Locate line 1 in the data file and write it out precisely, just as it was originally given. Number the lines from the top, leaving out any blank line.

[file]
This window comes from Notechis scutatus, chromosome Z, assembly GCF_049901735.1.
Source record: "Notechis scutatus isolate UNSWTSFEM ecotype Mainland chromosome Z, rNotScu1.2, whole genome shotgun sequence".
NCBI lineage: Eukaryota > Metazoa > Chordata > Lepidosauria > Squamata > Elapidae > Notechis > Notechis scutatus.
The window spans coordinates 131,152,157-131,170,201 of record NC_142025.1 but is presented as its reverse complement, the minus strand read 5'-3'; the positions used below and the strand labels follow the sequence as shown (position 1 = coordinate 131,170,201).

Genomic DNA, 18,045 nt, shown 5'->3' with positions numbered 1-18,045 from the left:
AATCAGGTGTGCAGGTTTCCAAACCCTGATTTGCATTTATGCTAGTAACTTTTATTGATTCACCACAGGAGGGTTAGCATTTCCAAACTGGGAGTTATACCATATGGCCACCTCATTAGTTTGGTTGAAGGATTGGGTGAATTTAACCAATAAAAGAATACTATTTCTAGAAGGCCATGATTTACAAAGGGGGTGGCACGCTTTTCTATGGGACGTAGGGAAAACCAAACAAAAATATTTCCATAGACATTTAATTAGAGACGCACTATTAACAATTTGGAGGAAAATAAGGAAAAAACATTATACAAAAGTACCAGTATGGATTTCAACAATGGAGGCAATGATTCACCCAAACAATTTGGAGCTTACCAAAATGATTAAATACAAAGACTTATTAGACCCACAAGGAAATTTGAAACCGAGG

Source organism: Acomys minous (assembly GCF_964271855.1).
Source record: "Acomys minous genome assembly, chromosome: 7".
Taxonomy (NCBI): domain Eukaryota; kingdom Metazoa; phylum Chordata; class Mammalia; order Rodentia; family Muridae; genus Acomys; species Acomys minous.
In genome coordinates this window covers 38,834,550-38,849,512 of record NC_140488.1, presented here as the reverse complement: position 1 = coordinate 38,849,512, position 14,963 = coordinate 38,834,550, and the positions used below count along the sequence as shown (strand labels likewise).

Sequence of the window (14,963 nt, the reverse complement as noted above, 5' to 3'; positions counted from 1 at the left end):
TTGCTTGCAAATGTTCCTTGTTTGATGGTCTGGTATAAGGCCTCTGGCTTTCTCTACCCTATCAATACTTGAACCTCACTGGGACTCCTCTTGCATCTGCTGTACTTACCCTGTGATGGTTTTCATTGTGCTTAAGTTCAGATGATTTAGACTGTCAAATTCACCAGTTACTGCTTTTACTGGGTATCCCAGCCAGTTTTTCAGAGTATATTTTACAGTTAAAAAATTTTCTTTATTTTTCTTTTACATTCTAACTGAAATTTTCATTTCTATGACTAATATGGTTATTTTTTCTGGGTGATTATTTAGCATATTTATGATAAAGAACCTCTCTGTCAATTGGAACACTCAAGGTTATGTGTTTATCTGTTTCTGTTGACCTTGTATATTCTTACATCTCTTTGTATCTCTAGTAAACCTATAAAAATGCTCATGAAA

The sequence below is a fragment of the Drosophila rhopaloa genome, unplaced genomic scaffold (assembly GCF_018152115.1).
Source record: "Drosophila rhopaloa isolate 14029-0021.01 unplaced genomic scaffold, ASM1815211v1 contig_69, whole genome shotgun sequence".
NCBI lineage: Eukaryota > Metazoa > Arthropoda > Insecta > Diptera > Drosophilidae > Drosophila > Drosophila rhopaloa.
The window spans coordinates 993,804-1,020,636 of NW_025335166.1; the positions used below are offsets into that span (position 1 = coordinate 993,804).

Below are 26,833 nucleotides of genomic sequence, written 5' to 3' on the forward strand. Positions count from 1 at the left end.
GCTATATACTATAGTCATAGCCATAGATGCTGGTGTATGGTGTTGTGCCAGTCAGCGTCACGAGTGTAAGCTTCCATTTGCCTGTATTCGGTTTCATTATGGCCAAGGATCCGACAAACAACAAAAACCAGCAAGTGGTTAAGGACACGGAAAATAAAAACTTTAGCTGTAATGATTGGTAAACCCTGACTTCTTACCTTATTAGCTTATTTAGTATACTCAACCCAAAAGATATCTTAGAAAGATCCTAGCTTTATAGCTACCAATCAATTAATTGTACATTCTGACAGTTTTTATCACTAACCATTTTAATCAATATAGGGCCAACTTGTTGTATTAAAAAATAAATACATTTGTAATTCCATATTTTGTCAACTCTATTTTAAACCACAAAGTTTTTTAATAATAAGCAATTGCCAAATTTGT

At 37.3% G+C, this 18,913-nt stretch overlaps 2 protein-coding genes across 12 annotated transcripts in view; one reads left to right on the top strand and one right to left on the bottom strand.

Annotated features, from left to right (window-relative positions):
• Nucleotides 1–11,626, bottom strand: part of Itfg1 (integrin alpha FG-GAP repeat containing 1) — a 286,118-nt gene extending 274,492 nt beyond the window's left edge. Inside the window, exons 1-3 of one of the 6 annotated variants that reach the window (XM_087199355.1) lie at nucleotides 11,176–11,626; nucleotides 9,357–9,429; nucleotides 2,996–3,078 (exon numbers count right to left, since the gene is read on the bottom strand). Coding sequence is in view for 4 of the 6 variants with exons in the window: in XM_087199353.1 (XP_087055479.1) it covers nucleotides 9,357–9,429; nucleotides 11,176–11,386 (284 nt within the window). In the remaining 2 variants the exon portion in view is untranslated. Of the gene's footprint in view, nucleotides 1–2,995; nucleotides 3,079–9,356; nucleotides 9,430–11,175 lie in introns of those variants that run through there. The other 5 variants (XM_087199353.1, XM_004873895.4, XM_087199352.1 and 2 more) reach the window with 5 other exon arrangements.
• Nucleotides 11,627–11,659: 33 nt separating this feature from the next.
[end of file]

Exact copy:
This window comes from Notechis scutatus, chromosome Z, assembly GCF_049901735.1.